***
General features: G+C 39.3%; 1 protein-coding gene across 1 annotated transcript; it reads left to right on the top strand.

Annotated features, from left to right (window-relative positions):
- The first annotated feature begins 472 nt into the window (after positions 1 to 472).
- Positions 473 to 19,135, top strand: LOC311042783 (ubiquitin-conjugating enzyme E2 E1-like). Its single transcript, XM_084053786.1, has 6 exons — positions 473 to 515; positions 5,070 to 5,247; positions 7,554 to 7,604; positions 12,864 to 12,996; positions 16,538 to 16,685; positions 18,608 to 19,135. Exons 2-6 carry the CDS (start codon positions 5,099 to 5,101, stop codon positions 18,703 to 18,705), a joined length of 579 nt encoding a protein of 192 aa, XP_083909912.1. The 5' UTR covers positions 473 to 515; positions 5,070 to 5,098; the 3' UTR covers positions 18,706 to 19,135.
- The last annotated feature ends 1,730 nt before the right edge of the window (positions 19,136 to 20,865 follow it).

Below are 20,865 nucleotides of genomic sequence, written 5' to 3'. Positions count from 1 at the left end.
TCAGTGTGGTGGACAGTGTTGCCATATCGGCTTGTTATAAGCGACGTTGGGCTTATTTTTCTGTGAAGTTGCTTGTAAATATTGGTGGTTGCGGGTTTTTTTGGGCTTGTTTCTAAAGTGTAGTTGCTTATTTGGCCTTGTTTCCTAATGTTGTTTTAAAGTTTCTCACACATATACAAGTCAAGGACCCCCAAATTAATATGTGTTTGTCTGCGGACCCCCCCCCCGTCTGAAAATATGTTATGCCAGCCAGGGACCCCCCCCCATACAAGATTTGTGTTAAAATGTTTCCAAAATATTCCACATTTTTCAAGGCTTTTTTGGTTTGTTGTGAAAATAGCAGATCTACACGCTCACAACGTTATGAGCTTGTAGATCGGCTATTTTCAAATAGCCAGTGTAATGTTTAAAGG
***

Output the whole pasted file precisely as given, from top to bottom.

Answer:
General features: G+C 39.3%; 1 protein-coding gene across 1 annotated transcript; it reads left to right on the top strand.

Annotated features, from left to right (window-relative positions):
- The first annotated feature begins 472 nt into the window (after positions 1 to 472).
- Positions 473 to 19,135, top strand: LOC311042783 (ubiquitin-conjugating enzyme E2 E1-like). Its single transcript, XM_084053786.1, has 6 exons — positions 473 to 515; positions 5,070 to 5,247; positions 7,554 to 7,604; positions 12,864 to 12,996; positions 16,538 to 16,685; positions 18,608 to 19,135. Exons 2-6 carry the CDS (start codon positions 5,099 to 5,101, stop codon positions 18,703 to 18,705), a joined length of 579 nt encoding a protein of 192 aa, XP_083909912.1. The 5' UTR covers positions 473 to 515; positions 5,070 to 5,098; the 3' UTR covers positions 18,706 to 19,135.
- The last annotated feature ends 1,730 nt before the right edge of the window (positions 19,136 to 20,865 follow it).

Below are 20,865 nucleotides of genomic sequence, written 5' to 3'. Positions count from 1 at the left end.
TCAGTGTGGTGGACAGTGTTGCCATATCGGCTTGTTATAAGCGACGTTGGGCTTATTTTTCTGTGAAGTTGCTTGTAAATATTGGTGGTTGCGGGTTTTTTTGGGCTTGTTTCTAAAGTGTAGTTGCTTATTTGGCCTTGTTTCCTAATGTTGTTTTAAAGTTTCTCACACATATACAAGTCAAGGACCCCCAAATTAATATGTGTTTGTCTGCGGACCCCCCCCCCGTCTGAAAATATGTTATGCCAGCCAGGGACCCCCCCCCATACAAGATTTGTGTTAAAATGTTTCCAAAATATTCCACATTTTTCAAGGCTTTTTTGGTTTGTTGTGAAAATAGCAGATCTACACGCTCACAACGTTATGAGCTTGTAGATCGGCTATTTTCAAATAGCCAGTGTAATGTTTAAAGG